Written by Ramona Depares for E&D Magazine in The Times of Malta
It’s seasonal flavours with a twist at de Mondion. Ramona Depares samples the new menu.
Spring has broken, signalling an appetite for fresher flavours, lighter dishes and seasonal ingredients. These are all elements that are reflected in the new menu that has been created by the Chef de Cuisine Kevin Bonello and Sous Chef Clint Grech and the team at de Mondion, at The Xara Palace Relais & Chateaux, Mdina.
Regulars at the restaurant – which prides itself on using regional, fresh ingredients as much as possible – will be happy to know that the de Mondion ethos of exquisite food and top-notch service is still a priority. To these, chef has added some interesting twists to the traditional favourites, as restaurant manager Anthony Quechon tells me.
“Some of the items on our old menu are firm favourites. The foie gras, the venison and the snails spring to mind. In order not to disappoint those who look out for these dishes, we kept them on but added a twist, in order to deliver a fresher flavour to the tastebuds,” Mr Quechon explains.
A look at the menu confirms a decidedly Mediterranean slant, with a focus on fish and seasonal produce. Vegetarians are specifically catered for, as are those who enjoy dining out without necessarily piling on the calories. The Asparagus and Gem Lettuce Salad, which is served with Parmigiano shavings and orange segments, and a hazelnut and orange dressing, is one such example.
The Organic Risotto with Spanish saffron, sautéed local red prawns and black olive powder is another example of the fusion of delicate flavours, while the Scottish Scallop Carpaccio with lemon rind gel, grouper and sea urchin beignet will have you wondering whether your tastebuds died and went to heaven. The carpaccio is served with yuzu and anise dressing, an important point to mention as it makes all the difference when it comes to accentuating flavours.
The Foie Gras Terrine – now served with truffle oil and with orange brioche – and the Local Snail Ragoût remain two of the de Mondion’s piece de resistances. The latter actually converted a Frenchman, which is testament enough in itself.
And finally, for the really commited pasta lovers, the Pasta Bag filled with Taleggio Cheese leaps to the eye. Although I haven’t yet tried it myself, it comes with a promise of shiitake, shimije and broad bean ragout, and a roasted garlic velouté, a combination of flavours that when prepared by the de Mondion brigade are unlikely to hit the spot.
The mains are equally enticing. Fresh fish (which depends on the catch of the day) is prepared and served exactly as you request it, filleted at your table should you prefer to leave the hard work to someone else.
I tried an old favourite, the venison, which is now served roasted with sautéed turnips, apple and dried cranberry marmalade, red beetroot purée and juniper berry jus – the result is wonderful, thanks in no small part to the perfect cut and preparation of the meat.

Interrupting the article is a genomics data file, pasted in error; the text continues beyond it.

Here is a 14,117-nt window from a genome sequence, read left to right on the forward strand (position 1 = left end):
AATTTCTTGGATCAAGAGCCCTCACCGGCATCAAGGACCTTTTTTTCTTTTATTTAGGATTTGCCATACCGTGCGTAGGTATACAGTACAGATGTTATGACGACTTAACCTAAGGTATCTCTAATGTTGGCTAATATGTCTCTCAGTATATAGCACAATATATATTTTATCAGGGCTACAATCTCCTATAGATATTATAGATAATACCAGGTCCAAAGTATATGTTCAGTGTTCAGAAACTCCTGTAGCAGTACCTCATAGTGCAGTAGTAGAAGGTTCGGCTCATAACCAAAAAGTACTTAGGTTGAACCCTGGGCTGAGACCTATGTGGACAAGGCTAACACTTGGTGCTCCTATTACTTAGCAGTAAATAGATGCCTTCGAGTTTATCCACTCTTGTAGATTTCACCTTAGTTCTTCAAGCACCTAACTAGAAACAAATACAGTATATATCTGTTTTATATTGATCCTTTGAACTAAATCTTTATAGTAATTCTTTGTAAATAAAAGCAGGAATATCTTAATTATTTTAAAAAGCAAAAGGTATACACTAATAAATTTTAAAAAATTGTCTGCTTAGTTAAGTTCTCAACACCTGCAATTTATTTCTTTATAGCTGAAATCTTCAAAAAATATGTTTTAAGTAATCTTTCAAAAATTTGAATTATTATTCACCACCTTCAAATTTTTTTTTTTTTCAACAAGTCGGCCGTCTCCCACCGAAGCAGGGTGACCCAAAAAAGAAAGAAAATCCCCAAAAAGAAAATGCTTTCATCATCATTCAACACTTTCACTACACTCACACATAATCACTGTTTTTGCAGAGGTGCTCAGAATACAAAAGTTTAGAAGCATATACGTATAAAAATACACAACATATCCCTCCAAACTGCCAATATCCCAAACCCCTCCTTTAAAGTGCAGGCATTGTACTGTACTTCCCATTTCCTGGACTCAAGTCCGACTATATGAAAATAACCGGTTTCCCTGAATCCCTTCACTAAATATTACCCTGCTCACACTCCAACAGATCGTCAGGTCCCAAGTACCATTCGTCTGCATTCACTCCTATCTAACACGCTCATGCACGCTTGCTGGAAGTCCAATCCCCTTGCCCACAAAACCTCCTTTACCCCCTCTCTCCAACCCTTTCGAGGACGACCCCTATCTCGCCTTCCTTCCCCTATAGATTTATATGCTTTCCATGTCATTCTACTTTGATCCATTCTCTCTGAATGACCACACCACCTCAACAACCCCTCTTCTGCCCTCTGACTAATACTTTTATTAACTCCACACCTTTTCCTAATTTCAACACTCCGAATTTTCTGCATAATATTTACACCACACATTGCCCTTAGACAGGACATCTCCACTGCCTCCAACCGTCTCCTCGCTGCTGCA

The Veal Tenderloin, the Pan-Roasted Duck and the Roasted Aged Charolais Beef Tenderloin are another two best-sellers; I would say that the secret lies both in the sourcing of the meat and in the innovative dressings and contorni chosen by Chef Bonello.
However, the secret jewel for those who enjoy original flavours is likely to be another vegetrian-friendly dish, the Wild Mushroom and Brioche Charlotte – ever so light and yummy.
All de Mondion dishes have one element in common; every single element of the dish is given its due importance, and every ingredient has an important role to play. I am impressed by the way that with everything I sample, I can taste the individual ingredients that have been used – seasonings are used judiciously, and no one flavour overpowers the other.
And best of all, my dinner leaves me completely sated but without that nasty, overwhelming feeling that sometimes accompanies a good meal out. Mr Quechon smiles when I mention this, and tells me that this is no happy accident; dishes are envisaged precisely to avoid an overly-heavy feeling.
Which is very fortunate, because it means that I can enjoy dessert as it’s meant to be enjoyed. Once again, the sweet concoctions give more than a nod to the lightness of the season; there is a Wild Strawberry Souffle with a beautifully soft centre. It’s bit like tasting air, if only air tasted so delicious. The Araguani Chocolate Coulant with raspberry centre is equally luscious, molten goodness. There’s also a lemon parfait and a dried hazelnut meringue that, I have it on good authority, should delight any sweet-tooth.
Add the fabulous view, exquisite service and soothing ambience to the whole thing, and you’ll see why de Mondion’s new menu is an experience to be enjoyed at leisure, a treat that will engage all your foodie senses.